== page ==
Research suggests skin damage from UV radiation is reversible
The team of researchers, who work for a company specializing in skin aging called Insilico Medicine, based on the university campus, are due to present their findings at the Basel Life Science Week 2015, held in Switzerland, September 21 – 24.
The team’s research has centered on the goal of identifying how to mitigate the harmful effects of skin aging from UV exposure, specifically photoaging that can lead to damage at a cellular level that causes fine lines and wrinkles, as well as the risk of contracting skin cancer.
Avoiding the ‘leathery effect’ from sunbathing
The main damage to the skin from sun bathing happens at a cellular level as the UV rays causes damage to the skin’s fibers, commonly known as elastin.
Once this damage is done, the skin loses its suppleness, bruises and tears more easily, and eventually shows signs of premature aging that include wrinkles, ages spots, spider veins and blood vessels, and a generally leathery look to the skin.
Sunscreens have been marketed as a means of avoiding this type of damage, but the team of scientists points to a body of scientific evidence suggesting that UV filters in sun cream may not be doing the full job of protecting against photoaging of the skin and may actually be toxic to human cells.
The Basel Life Science presentation
During the scheduled presentation in Basel, skin care experts from the company will make a comparison of the effects of photoaging against normal, chronological aging, in an effort to try and identify how to avoid the harmful effects seen in photoaged skin.
"Unfortunately, recent studies show that modern sunscreen compounds do not provide complete protection and most of the UV-filters out there have serious side effects," said Polina Mamoshina, a skin specialist from Insilico Medicine who will be presenting in Basil.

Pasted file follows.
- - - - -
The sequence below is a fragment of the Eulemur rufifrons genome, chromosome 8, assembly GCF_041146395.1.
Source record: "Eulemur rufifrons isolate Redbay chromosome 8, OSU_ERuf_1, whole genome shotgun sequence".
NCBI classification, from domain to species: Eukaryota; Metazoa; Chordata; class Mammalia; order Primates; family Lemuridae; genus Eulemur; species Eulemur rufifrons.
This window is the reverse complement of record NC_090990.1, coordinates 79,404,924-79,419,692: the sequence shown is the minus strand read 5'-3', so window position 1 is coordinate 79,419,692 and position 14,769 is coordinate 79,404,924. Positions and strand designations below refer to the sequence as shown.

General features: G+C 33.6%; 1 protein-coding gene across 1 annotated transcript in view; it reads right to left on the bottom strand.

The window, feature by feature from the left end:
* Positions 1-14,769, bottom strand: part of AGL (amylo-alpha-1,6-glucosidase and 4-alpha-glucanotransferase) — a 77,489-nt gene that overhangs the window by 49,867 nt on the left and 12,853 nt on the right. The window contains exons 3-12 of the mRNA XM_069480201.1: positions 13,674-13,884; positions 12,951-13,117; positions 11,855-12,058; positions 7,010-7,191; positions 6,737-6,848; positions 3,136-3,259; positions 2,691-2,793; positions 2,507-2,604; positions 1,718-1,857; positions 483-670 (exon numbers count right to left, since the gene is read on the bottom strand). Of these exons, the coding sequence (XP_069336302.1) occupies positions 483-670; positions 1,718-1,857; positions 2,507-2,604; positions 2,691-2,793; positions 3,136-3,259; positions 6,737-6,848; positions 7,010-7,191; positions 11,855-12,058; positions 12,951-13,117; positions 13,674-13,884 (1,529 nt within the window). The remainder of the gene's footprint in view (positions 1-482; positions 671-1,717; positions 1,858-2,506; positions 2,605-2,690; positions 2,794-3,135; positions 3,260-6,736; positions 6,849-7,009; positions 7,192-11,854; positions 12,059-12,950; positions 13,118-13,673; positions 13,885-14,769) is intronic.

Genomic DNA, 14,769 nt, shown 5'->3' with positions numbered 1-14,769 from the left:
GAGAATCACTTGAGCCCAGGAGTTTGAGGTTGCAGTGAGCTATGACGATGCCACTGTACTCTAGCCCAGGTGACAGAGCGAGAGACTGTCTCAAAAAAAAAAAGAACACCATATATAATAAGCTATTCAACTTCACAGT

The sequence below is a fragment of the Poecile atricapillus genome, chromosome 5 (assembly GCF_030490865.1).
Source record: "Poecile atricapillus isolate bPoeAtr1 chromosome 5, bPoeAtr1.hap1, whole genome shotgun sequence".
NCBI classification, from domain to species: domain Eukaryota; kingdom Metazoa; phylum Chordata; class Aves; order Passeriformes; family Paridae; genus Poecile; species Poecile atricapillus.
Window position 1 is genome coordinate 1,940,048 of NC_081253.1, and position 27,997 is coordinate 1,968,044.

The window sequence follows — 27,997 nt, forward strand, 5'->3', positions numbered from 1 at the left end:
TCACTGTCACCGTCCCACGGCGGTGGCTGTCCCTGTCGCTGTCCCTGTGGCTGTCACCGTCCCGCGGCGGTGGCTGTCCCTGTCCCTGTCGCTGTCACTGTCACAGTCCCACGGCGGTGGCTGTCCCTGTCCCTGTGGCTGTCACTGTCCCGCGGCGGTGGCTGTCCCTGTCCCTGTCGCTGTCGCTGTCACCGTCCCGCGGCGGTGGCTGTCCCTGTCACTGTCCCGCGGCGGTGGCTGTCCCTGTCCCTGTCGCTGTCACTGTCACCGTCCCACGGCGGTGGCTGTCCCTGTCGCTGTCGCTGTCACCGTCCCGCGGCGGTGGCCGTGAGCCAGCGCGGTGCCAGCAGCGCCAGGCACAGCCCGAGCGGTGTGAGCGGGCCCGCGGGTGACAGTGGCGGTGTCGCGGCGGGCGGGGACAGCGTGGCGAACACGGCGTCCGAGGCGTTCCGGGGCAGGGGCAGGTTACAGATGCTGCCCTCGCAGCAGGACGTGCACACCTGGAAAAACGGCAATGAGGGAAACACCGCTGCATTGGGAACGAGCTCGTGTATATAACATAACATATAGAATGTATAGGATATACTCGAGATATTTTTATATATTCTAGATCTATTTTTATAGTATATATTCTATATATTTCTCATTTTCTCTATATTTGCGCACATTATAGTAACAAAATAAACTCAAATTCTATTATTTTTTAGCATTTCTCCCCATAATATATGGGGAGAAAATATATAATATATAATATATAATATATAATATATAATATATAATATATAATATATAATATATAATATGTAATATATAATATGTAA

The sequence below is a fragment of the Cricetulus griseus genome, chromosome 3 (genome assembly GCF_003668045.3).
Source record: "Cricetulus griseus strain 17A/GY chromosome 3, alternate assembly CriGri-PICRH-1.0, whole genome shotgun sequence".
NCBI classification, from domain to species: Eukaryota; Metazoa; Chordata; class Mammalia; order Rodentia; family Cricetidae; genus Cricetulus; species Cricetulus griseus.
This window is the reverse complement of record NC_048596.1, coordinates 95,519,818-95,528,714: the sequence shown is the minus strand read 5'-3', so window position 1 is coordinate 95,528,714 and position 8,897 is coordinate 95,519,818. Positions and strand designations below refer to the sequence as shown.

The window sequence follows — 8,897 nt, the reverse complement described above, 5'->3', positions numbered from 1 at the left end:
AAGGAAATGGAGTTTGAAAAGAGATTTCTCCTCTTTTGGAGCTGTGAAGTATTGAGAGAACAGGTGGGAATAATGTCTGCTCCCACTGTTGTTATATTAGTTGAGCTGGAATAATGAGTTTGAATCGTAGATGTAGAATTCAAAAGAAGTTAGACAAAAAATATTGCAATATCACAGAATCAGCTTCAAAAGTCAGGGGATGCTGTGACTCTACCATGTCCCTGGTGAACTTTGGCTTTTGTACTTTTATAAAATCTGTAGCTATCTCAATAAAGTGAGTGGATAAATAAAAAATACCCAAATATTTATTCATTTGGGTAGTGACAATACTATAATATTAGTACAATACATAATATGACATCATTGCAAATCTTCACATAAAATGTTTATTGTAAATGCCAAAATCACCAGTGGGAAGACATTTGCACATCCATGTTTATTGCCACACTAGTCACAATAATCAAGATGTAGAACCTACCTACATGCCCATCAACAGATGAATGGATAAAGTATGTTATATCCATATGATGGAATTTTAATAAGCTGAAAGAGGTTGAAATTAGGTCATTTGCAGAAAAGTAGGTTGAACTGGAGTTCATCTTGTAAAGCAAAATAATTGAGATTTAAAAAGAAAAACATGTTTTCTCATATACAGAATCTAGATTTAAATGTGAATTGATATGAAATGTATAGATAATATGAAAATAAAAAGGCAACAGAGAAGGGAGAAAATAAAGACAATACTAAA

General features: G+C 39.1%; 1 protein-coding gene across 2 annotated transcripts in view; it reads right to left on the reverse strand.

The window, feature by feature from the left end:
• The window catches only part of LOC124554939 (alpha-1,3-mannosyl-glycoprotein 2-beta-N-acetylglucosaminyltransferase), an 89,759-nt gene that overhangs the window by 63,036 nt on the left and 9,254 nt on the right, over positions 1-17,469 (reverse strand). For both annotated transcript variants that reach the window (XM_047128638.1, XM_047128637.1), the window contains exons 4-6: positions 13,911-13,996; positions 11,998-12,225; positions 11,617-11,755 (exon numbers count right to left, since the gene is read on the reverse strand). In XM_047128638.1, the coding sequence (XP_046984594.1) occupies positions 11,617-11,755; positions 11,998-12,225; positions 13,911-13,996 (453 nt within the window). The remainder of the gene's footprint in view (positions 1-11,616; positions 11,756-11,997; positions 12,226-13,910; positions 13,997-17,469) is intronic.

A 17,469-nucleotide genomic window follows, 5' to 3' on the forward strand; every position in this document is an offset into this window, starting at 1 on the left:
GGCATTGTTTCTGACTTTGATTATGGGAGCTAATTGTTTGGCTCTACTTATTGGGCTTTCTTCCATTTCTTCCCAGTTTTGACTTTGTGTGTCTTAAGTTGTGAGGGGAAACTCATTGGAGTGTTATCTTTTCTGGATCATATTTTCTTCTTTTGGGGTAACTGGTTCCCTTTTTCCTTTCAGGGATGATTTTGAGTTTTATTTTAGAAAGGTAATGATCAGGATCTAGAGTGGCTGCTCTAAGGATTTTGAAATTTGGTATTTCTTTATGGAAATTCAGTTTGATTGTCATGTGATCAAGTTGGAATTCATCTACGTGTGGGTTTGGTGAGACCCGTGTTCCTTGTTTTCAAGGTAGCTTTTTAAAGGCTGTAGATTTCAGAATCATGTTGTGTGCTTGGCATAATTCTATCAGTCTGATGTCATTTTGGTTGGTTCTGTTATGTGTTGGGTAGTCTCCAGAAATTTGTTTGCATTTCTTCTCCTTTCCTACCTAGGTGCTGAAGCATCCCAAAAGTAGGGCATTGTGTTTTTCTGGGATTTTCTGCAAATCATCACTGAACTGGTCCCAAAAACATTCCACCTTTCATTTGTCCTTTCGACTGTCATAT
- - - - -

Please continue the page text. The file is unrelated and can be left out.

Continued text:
Mamoshina’s recent research into photoaging has had the aim of finding a more effective treatment against the symptoms and to ultimately minimize the risk sun bathers’ might have from skin cancer.
"We need to develop better ways to offset the effects of photoaging so that people can enjoy the sun without worrying about what effect it will have on their skin, and the first step towards that is to understand how photoaging works on the ground level."
Ongoing research uses cell pathway analysis
The team of researchers will also point out during the presentation that its continued study in this area will rely on the company’s Geroscope software platform to analyze and compare the pathway dysregulation of more than 2,000 samples of skin cell samples taken from individuals with both chronologicially-aged and photoaged skin.
Ultimate the team believes that by analyzing this pathway dysregulation, they will be able to integrate anti-aging treatments – known as geroprotectors, to fight the photoaging process.